Recently I had the pleasure of talking with the Director of the Library and Archives at Smithsonian Channel, Karma Foley. This summer Smithsonian Channel is migrating to a more robust database, and Karma shared how PBCore is informing this expansion and helping the channel preserve their private collection in a file-based, CollectiveAccess environment.
Smithsonian Channel formed in 2005 as a joint venture between Showtime Networks and the Smithsonian Institution. In 2007 they began broadcasting of their original content inspired by the museums and research facilities. The Library and Archives includes a mix of tape-based and file-based HD formats of raw footage for original programs as well as production elements and the finished products themselves. Karma joined in 2011 with the task of figuring out what the channel had and how to preserve it and make it accessible for re-use.
Karma first focused on establishing a basic database that would allow production staff to locate re-usable footage. Their in-house, unique database, SCOUT, is built on CollectiveAccess and is fairly simple. Currently, works and instantiations exist in one record and technical and descriptive metadata are tied together with PBCore acting as the consultant for controlled vocabulary and many elements. For their new model, PBCore 2.0 is being enlisted as a way of describing separate but related works and instantiations, which will be especially helpful for describing their older tapes that have been digitized.
The team picks and chooses specific PBCore elements and vocabulary and modifies others to suit their collection. Elements that help to describe pieces of the broadcast production process are especially helpful. Karma noted that, “One of the best things about PBCore is that it was created by people who know about broadcast and production, which our new data model will focus on, whereas our current model just focuses on individual video assets.” Film and analog video terms don’t apply to their collection, so those are stripped and replaced by additional terms for born digital and file-based formats.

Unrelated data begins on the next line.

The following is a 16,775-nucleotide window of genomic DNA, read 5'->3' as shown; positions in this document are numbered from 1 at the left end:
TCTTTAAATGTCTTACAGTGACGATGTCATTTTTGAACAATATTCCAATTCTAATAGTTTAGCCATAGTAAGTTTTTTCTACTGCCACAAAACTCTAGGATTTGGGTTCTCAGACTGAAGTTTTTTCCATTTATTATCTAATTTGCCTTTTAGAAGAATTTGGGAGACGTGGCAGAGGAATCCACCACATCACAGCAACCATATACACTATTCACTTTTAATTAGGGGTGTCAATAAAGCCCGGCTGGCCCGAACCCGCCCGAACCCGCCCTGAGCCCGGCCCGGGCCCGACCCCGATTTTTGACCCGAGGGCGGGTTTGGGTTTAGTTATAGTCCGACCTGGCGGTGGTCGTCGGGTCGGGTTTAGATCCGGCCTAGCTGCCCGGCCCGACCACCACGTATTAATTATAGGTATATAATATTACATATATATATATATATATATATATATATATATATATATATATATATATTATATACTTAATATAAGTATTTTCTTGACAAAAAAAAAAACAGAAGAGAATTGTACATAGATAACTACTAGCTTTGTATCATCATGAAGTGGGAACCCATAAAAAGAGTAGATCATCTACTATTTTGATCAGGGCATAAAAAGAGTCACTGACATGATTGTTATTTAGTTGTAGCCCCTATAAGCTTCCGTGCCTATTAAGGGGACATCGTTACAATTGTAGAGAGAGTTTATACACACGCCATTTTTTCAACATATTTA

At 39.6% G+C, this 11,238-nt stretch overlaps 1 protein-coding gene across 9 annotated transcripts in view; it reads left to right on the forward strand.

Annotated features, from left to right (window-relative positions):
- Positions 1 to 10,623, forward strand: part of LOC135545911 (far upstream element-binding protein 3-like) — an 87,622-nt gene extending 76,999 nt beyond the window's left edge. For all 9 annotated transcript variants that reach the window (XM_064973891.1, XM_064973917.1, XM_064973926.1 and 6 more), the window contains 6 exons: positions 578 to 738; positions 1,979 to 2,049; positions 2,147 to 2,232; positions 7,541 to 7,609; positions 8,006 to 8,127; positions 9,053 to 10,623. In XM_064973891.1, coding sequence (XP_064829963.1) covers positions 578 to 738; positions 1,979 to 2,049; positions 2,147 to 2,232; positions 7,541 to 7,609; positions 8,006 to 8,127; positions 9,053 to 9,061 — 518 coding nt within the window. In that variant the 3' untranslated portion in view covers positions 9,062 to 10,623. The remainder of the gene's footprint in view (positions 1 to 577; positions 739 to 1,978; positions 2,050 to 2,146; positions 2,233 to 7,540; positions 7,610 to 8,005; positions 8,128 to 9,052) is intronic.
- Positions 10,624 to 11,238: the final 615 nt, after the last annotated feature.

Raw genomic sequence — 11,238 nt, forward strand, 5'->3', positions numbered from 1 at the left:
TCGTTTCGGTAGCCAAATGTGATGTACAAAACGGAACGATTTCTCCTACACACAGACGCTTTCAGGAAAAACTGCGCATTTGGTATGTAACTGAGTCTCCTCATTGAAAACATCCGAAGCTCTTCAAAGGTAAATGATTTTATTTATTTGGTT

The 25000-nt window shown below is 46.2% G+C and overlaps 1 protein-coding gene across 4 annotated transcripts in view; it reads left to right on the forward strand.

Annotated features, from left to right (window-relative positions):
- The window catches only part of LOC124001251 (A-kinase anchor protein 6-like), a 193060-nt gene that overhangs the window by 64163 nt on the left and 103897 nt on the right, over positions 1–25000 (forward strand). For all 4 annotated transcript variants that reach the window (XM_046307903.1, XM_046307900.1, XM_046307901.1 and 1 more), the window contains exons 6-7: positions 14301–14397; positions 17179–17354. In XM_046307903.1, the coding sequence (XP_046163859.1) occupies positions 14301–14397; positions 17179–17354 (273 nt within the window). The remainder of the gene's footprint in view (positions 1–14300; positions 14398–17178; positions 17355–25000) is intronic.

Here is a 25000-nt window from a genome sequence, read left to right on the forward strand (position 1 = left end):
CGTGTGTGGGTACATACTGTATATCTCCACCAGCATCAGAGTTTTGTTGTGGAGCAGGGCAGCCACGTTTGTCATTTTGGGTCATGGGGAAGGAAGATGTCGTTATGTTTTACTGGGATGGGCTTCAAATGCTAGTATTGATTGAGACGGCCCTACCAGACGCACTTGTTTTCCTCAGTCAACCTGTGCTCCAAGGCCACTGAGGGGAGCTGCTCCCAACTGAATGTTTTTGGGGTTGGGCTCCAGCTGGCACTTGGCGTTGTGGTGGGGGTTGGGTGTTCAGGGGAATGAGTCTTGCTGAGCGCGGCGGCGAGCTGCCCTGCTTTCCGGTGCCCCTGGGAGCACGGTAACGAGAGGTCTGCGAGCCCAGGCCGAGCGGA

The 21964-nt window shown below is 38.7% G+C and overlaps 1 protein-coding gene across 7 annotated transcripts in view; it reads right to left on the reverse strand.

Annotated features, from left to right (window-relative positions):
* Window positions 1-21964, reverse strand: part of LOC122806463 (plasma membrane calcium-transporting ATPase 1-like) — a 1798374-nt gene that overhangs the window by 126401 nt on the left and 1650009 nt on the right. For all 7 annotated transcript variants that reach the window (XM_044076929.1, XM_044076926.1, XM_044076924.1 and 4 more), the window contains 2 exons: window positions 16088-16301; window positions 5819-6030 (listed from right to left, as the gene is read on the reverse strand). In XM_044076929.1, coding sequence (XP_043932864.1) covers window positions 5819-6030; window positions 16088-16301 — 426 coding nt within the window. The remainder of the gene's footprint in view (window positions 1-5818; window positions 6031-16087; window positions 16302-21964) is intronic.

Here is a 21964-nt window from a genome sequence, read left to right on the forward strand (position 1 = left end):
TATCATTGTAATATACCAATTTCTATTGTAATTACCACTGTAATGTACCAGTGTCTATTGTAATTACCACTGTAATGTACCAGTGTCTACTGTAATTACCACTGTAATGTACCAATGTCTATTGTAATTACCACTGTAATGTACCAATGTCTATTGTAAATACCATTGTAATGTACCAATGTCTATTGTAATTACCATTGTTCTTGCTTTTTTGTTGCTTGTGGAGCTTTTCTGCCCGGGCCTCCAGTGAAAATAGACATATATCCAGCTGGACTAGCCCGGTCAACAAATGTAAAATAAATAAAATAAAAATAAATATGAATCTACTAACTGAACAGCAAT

Karma has also brought archival and PBCore thinking to the production end. Strict file naming starts before or right after material is shot so that a unique ID is associated with it from the beginning. Descriptive and technical metadata are gathered early on as well. This is done through a spreadsheet that all original productions must deliver when the project wraps. Specific metadata for each media item (such as a tape, disc, or card/folder of footage) must be supplied following a template that includes columns for date, location, description, media type, recorder brand/model, file format/codec, frame rate, and resolution. Having the production team enter this data ensures a greater level of accuracy and helps to keep track of media during production and edit. When the project wraps, the data is double-checked by Archives staff and then mapped into the database.
Smithsonian Channel’s collection is private and their database is for internal use only, so the data sharing capabilities of PBCore XML and the implementation of attributes are not primary benefits of the schema for their collection. However, Karma believes that incorporating standards is a good idea while working to develop a data model that best suits their unique collection.
What is most inspiring is how PBCore is helping to inform Smithsonian Channel’s production workflow that is both preservation minded and forward thinking. Karma noted that PBCore allows for more detailed technical metadata than they are currently describing, and she is especially anxious to explore automated ingest of metadata from media files that will improve the level of detail in technical metadata collected.
Best of luck during this exciting endeavor, Karma, and thank you for sharing your PBCore experiences with us!
Written by Bryce Roe, intern for the American Archive of Public Broadcasting. Interview with Karma Foley, Director of Library and Archives at Smithsonian Channel.